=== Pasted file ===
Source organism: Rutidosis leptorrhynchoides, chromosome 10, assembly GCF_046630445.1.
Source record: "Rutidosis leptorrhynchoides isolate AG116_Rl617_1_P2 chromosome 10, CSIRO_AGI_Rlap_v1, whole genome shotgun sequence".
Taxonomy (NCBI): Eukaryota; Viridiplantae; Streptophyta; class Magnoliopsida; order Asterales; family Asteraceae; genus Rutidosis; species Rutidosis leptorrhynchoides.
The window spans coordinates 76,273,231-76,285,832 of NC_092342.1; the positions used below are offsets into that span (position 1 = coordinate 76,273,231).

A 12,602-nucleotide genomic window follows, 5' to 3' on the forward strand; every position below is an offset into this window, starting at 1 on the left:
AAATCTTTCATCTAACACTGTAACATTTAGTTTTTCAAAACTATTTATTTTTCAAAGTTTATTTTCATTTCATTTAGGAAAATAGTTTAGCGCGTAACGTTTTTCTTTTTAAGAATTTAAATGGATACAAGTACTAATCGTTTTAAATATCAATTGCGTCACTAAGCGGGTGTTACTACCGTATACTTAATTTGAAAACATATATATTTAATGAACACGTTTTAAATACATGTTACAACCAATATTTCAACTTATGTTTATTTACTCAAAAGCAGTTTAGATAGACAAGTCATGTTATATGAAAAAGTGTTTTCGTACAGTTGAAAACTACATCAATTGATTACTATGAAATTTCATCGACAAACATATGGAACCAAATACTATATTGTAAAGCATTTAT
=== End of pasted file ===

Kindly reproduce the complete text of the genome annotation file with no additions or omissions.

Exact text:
Source organism: Rutidosis leptorrhynchoides, chromosome 10, assembly GCF_046630445.1.
Source record: "Rutidosis leptorrhynchoides isolate AG116_Rl617_1_P2 chromosome 10, CSIRO_AGI_Rlap_v1, whole genome shotgun sequence".
Taxonomy (NCBI): Eukaryota; Viridiplantae; Streptophyta; class Magnoliopsida; order Asterales; family Asteraceae; genus Rutidosis; species Rutidosis leptorrhynchoides.
The window spans coordinates 76,273,231-76,285,832 of NC_092342.1; the positions used below are offsets into that span (position 1 = coordinate 76,273,231).

A 12,602-nucleotide genomic window follows, 5' to 3' on the forward strand; every position below is an offset into this window, starting at 1 on the left:
AAATCTTTCATCTAACACTGTAACATTTAGTTTTTCAAAACTATTTATTTTTCAAAGTTTATTTTCATTTCATTTAGGAAAATAGTTTAGCGCGTAACGTTTTTCTTTTTAAGAATTTAAATGGATACAAGTACTAATCGTTTTAAATATCAATTGCGTCACTAAGCGGGTGTTACTACCGTATACTTAATTTGAAAACATATATATTTAATGAACACGTTTTAAATACATGTTACAACCAATATTTCAACTTATGTTTATTTACTCAAAAGCAGTTTAGATAGACAAGTCATGTTATATGAAAAAGTGTTTTCGTACAGTTGAAAACTACATCAATTGATTACTATGAAATTTCATCGACAAACATATGGAACCAAATACTATATTGTAAAGCATTTAT